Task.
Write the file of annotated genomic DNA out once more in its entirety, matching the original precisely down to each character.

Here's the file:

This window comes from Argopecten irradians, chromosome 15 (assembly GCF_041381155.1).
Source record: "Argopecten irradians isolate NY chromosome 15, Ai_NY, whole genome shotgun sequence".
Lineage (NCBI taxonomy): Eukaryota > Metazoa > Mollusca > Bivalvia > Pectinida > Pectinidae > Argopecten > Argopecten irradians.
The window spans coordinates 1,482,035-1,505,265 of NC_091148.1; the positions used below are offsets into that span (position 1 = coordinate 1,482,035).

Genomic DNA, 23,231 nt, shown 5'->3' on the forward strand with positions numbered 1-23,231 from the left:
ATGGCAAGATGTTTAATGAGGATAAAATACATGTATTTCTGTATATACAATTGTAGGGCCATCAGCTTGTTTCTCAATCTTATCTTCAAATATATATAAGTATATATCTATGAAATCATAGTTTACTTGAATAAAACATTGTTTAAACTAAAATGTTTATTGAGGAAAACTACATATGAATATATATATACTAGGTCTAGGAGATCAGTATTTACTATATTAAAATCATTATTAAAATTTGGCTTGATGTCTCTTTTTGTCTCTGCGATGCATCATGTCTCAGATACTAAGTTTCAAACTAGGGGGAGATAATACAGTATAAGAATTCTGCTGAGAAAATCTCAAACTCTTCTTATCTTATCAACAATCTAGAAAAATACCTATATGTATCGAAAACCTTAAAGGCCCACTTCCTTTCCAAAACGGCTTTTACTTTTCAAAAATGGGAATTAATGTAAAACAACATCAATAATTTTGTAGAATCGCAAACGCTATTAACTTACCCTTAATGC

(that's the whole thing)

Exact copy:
This window comes from Argopecten irradians, chromosome 15 (assembly GCF_041381155.1).
Source record: "Argopecten irradians isolate NY chromosome 15, Ai_NY, whole genome shotgun sequence".
Lineage (NCBI taxonomy): Eukaryota > Metazoa > Mollusca > Bivalvia > Pectinida > Pectinidae > Argopecten > Argopecten irradians.
The window spans coordinates 1,482,035-1,505,265 of NC_091148.1; the positions used below are offsets into that span (position 1 = coordinate 1,482,035).

Genomic DNA, 23,231 nt, shown 5'->3' on the forward strand with positions numbered 1-23,231 from the left:
ATGGCAAGATGTTTAATGAGGATAAAATACATGTATTTCTGTATATACAATTGTAGGGCCATCAGCTTGTTTCTCAATCTTATCTTCAAATATATATAAGTATATATCTATGAAATCATAGTTTACTTGAATAAAACATTGTTTAAACTAAAATGTTTATTGAGGAAAACTACATATGAATATATATATACTAGGTCTAGGAGATCAGTATTTACTATATTAAAATCATTATTAAAATTTGGCTTGATGTCTCTTTTTGTCTCTGCGATGCATCATGTCTCAGATACTAAGTTTCAAACTAGGGGGAGATAATACAGTATAAGAATTCTGCTGAGAAAATCTCAAACTCTTCTTATCTTATCAACAATCTAGAAAAATACCTATATGTATCGAAAACCTTAAAGGCCCACTTCCTTTCCAAAACGGCTTTTACTTTTCAAAAATGGGAATTAATGTAAAACAACATCAATAATTTTGTAGAATCGCAAACGCTATTAACTTACCCTTAATGC